A camera lens is an optical lens or an assembly of lenses, used in conjunction with a camera body and a mechanism to make images of objects. These can be either on photographic film or on another type of media, capable of storing an image chemically or electronically. There is no major difference in principle, between a lens used for a still camera, a video camera, a telescope, a microscope, or other apparatus, but the detailed design and construction are different. A lens may be permanently fixed to a camera, or they may be interchangeable with lenses of different focal lengths, apertures, and other properties.
You want to make sure you have best camera lenses and here we will assist you in finding the best one with the help of the following criteria.
Ultra-Wide angle lenses have a focal length of around less than 24 mm, (in a 35 mm-format), this means they can take in a wider scene than is typical, though they’re not only about getting all of a subject into a shot. Rectilinear ultra-wides help keep straight lines, while fisheyes will reproduce buildings with curved walls.
Because of the wide field of view, shots with an ultra wide angle lenses typically feature a large depth of field. Images tend to pull in subjects that are close, and push away more distant ones making them appear further apart. Perspective distortion of ultra-wides can give a “falling-building-syndrome”, (where vertical lines converge), but this can be corrected in post-processing, or minimized with good technique. While often seen as a specialist lens, ultra-wide angles can be used in a number of ways. Typical uses include landscape, architecture and interior photography. Even the distortion can be used creatively, especially when using fisheye lenses.
Typically covering a focal length between 24 mm and 35 mm, wide-angle lenses are available as primes or zooms and come with either variable or a fixed maximum aperture. Offering a wide field of view, they often also boast close minimum focusing distances. Wide-angle photographs can magnify the perceived distance between subjects in the foreground and background. Wide-angles suffer less distortion than their ultra-wide counterparts, but you still get an exaggeration of lines and curves which can be used artistically. Many people only reach for a wide-angle lens when trying to get the whole of a subject in frame, whether that’s a building, a large group of people or a landscape. However, while those are perfectly good uses of one, they can also be used for interesting portraits where you want to place a subject in a situation. Just be careful not to distort faces unflatteringly, by shooting too close.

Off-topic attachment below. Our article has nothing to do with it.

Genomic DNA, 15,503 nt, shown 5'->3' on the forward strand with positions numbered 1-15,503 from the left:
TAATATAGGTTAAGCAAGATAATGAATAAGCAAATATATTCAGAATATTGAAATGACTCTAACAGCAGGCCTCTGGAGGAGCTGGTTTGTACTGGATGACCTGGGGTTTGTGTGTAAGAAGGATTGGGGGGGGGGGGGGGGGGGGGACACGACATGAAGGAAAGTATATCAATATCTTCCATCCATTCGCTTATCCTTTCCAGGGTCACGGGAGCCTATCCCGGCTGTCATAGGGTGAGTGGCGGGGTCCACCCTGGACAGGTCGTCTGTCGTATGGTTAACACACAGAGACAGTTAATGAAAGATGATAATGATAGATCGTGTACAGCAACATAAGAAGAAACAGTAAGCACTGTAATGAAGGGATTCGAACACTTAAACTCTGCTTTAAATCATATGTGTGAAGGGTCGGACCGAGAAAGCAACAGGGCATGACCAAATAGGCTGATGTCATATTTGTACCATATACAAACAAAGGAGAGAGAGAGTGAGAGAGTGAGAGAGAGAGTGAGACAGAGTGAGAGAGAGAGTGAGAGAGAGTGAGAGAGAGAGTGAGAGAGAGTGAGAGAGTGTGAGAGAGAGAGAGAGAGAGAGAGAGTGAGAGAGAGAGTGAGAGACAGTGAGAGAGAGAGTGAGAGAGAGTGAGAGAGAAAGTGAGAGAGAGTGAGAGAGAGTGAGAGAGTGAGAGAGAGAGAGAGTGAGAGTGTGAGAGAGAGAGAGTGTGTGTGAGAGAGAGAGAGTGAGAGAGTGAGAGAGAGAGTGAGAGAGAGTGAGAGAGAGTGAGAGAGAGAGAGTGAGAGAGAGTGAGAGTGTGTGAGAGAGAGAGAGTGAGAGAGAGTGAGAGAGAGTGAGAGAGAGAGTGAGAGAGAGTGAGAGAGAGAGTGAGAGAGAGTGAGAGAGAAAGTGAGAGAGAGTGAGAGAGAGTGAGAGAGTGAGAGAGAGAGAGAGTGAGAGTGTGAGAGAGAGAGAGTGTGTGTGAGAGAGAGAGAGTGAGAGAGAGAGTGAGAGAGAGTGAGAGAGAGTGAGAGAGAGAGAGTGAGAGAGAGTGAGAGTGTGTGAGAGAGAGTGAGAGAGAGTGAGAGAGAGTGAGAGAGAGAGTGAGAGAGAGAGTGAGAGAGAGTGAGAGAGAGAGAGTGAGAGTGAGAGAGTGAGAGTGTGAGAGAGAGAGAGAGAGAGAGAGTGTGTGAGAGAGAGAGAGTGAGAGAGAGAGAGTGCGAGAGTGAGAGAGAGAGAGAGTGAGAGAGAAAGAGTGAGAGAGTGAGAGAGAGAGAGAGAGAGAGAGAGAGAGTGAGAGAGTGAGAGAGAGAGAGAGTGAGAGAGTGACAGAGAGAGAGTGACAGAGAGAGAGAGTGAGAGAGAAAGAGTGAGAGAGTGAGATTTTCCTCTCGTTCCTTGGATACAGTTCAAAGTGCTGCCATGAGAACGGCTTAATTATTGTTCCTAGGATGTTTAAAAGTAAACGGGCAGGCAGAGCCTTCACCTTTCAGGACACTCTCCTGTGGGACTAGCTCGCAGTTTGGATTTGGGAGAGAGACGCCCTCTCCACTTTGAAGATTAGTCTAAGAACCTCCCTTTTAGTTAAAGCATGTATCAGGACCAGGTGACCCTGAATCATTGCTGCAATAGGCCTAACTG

The kit lens your DSLR, or interchangeable lens mirrorless camera came with. is probably an example of a standard zoom lens, covering a focal range of around 35-70 mm. Lenses with better optics and faster maximum apertures are also available.
Many photographers consider a 50 mm prime, (in 35-mm-format), as a normal lens, as it’s said to reproduce an image with an angle of view which feels “natural” and similar to what you see with your eyes, even thought this isn’t technically true.
Standard zoom lenses and normal primes sit between wide-angles and telephotos, in terms of image characteristics, and are much more like you see things, with the human eye. Normal prime lenses tend to have faster maximum apertures which can allow for a shallow depth of field and lower light shooting. As their name would suggest, normal or standard lenses are versatile lenses which can be used for almost all sorts of photography whether street, documentary, landscape, or portrait. Because normal prime lenses tend to feature faster maximum apertures, they allow you to shoot with a shallower depth of field and in lower light.
Telephoto lenses are those with a focal length in excess of 70 mm, though many people would argue that a “true” telephoto lenses are ones which exceed 135 mm. They focus on a much narrower field of view than other lenses, which means they are good for focusing in on specific details or distant subjects. They are generally larger and heavier than equally specified wider lenses.
Because they have a narrower angle of view, telephoto lenses bring far away subjects, closer. They can also have the effect of compressing the sense of distance in a scene and making objects appear closer together. A narrow depth of field means that a subject can be in focus with a blurred background and foreground. In addition to being used to photograph subjects you can’t, (or don’t want to), get close to, such as sports or wildlife, telephoto lenses can be used for shooting portraits and even landscapes, where their normalization of relative size can be used to give a sense of scale.